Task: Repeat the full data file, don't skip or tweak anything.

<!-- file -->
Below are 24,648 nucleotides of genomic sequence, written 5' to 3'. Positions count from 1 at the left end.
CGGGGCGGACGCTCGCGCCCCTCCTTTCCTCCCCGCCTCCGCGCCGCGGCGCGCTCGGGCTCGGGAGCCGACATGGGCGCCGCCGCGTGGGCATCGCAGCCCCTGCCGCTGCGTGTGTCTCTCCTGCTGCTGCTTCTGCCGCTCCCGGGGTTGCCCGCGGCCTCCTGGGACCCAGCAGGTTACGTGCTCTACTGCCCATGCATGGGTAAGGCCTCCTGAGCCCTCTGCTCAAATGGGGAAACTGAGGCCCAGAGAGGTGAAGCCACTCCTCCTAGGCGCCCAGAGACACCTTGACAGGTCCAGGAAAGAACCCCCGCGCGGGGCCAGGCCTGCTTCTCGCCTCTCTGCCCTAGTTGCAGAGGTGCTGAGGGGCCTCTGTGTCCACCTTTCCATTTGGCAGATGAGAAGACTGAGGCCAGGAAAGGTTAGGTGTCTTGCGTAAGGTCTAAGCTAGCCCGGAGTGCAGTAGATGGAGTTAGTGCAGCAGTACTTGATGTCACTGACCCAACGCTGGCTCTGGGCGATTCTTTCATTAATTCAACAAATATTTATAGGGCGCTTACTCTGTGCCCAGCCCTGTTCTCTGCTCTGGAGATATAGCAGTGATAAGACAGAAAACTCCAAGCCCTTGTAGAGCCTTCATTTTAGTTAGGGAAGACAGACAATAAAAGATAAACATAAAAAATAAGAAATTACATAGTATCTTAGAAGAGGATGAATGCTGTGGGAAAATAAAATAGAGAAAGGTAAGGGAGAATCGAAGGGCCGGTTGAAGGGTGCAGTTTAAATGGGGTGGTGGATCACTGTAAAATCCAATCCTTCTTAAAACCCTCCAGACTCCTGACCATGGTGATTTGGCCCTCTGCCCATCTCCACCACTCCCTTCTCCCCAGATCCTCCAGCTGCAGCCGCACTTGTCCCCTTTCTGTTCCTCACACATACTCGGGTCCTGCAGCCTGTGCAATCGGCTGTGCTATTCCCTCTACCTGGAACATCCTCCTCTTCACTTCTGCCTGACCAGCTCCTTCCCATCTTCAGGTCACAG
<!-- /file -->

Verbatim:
Below are 24,648 nucleotides of genomic sequence, written 5' to 3'. Positions count from 1 at the left end.
CGGGGCGGACGCTCGCGCCCCTCCTTTCCTCCCCGCCTCCGCGCCGCGGCGCGCTCGGGCTCGGGAGCCGACATGGGCGCCGCCGCGTGGGCATCGCAGCCCCTGCCGCTGCGTGTGTCTCTCCTGCTGCTGCTTCTGCCGCTCCCGGGGTTGCCCGCGGCCTCCTGGGACCCAGCAGGTTACGTGCTCTACTGCCCATGCATGGGTAAGGCCTCCTGAGCCCTCTGCTCAAATGGGGAAACTGAGGCCCAGAGAGGTGAAGCCACTCCTCCTAGGCGCCCAGAGACACCTTGACAGGTCCAGGAAAGAACCCCCGCGCGGGGCCAGGCCTGCTTCTCGCCTCTCTGCCCTAGTTGCAGAGGTGCTGAGGGGCCTCTGTGTCCACCTTTCCATTTGGCAGATGAGAAGACTGAGGCCAGGAAAGGTTAGGTGTCTTGCGTAAGGTCTAAGCTAGCCCGGAGTGCAGTAGATGGAGTTAGTGCAGCAGTACTTGATGTCACTGACCCAACGCTGGCTCTGGGCGATTCTTTCATTAATTCAACAAATATTTATAGGGCGCTTACTCTGTGCCCAGCCCTGTTCTCTGCTCTGGAGATATAGCAGTGATAAGACAGAAAACTCCAAGCCCTTGTAGAGCCTTCATTTTAGTTAGGGAAGACAGACAATAAAAGATAAACATAAAAAATAAGAAATTACATAGTATCTTAGAAGAGGATGAATGCTGTGGGAAAATAAAATAGAGAAAGGTAAGGGAGAATCGAAGGGCCGGTTGAAGGGTGCAGTTTAAATGGGGTGGTGGATCACTGTAAAATCCAATCCTTCTTAAAACCCTCCAGACTCCTGACCATGGTGATTTGGCCCTCTGCCCATCTCCACCACTCCCTTCTCCCCAGATCCTCCAGCTGCAGCCGCACTTGTCCCCTTTCTGTTCCTCACACATACTCGGGTCCTGCAGCCTGTGCAATCGGCTGTGCTATTCCCTCTACCTGGAACATCCTCCTCTTCACTTCTGCCTGACCAGCTCCTTCCCATCTTCAGGTCACAG